Friday, 20 September 2013

No Shortcuts

I'm back on a running kick at the moment and, having avoided running through the spring, I have suffered in the summer as I regained some fitness and some strength in my legs.

I was thinking about this yesterday morning as a hauled myself through Wimbledon Common on a cold and rainy early morning. If you want to run some distance, there is no shortcut to building up the fitness. No matter how much I might want to, I can't just start running a 10k distance - I have to build up to it. I have to put the time in doing the less glamorous things, the boring preparation.

It is exactly the same in business. I speak to lots of clients and potential clients who suddenly decide that change is necessary and then want to implement that change tomorrow. This is especially true with staffing decisions. 

I understand the frustration of dealing with staff, I really do. The firm - or chambers - may have put up with poor service for a long time and finally enough is enough. So they call me - or someone like me - and want 'something done'. Often we then have a difficult and frustrating conversation along the lines of it not being that simple. It takes time, it takes planning, it takes procedures. It takes patience if we are to do the thing properly.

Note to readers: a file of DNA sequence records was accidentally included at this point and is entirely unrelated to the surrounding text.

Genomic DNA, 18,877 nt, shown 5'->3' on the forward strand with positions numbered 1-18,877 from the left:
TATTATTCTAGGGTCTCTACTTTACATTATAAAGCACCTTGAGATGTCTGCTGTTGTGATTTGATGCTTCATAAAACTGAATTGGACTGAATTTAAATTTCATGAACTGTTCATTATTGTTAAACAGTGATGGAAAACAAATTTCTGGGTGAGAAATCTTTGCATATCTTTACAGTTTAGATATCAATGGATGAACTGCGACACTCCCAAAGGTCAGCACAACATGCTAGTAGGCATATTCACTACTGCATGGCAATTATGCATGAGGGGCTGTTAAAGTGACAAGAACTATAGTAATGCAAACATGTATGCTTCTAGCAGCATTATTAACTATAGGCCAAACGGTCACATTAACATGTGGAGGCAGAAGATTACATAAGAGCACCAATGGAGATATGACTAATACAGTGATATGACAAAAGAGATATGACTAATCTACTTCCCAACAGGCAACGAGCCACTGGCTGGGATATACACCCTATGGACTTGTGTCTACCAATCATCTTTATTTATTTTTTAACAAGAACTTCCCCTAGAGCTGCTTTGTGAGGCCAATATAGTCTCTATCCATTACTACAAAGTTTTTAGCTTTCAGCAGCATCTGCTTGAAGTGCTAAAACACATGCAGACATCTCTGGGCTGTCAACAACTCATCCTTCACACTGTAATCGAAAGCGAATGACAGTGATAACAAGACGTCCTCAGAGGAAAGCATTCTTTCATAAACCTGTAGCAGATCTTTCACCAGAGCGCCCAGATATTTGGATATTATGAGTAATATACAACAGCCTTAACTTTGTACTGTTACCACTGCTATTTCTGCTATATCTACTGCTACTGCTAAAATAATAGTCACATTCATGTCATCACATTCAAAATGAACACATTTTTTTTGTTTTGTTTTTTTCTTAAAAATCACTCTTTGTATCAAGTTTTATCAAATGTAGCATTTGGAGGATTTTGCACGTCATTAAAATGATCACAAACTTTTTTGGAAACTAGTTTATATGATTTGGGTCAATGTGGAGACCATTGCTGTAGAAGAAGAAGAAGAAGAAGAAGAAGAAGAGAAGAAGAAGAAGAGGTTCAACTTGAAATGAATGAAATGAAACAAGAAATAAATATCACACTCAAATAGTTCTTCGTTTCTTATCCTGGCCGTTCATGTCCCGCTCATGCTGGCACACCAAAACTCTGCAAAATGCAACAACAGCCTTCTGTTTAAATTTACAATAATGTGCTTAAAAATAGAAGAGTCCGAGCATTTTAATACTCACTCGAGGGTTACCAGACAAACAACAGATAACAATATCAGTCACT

There are no shortcuts in business. Plans have to be considered and then confirmed. Strategies have to be arrived at and then followed. Procedures have to be in place (and then followed). I cannot come up with a plan that gets around employment law...

If you want to run a business, you have to put your time in to understand the business, to understand the industry (so far so good for some lawayers) but also to understand staff and people, to understand the technicalities of how businesses work and of how to get the best out of them. That's the tricky bit.

So as in running, so with business. The boring preparation has to be done. The hard early work has to be put in. The plan needs to be established and followed. As with running, that means some difficult early mornings and evenings of just slogging away. As with running, however, it is all worth it in the end because suddenly you are in a position to not just do things better - you can do better things.

Training, then. There are (sadly) no shortcuts.

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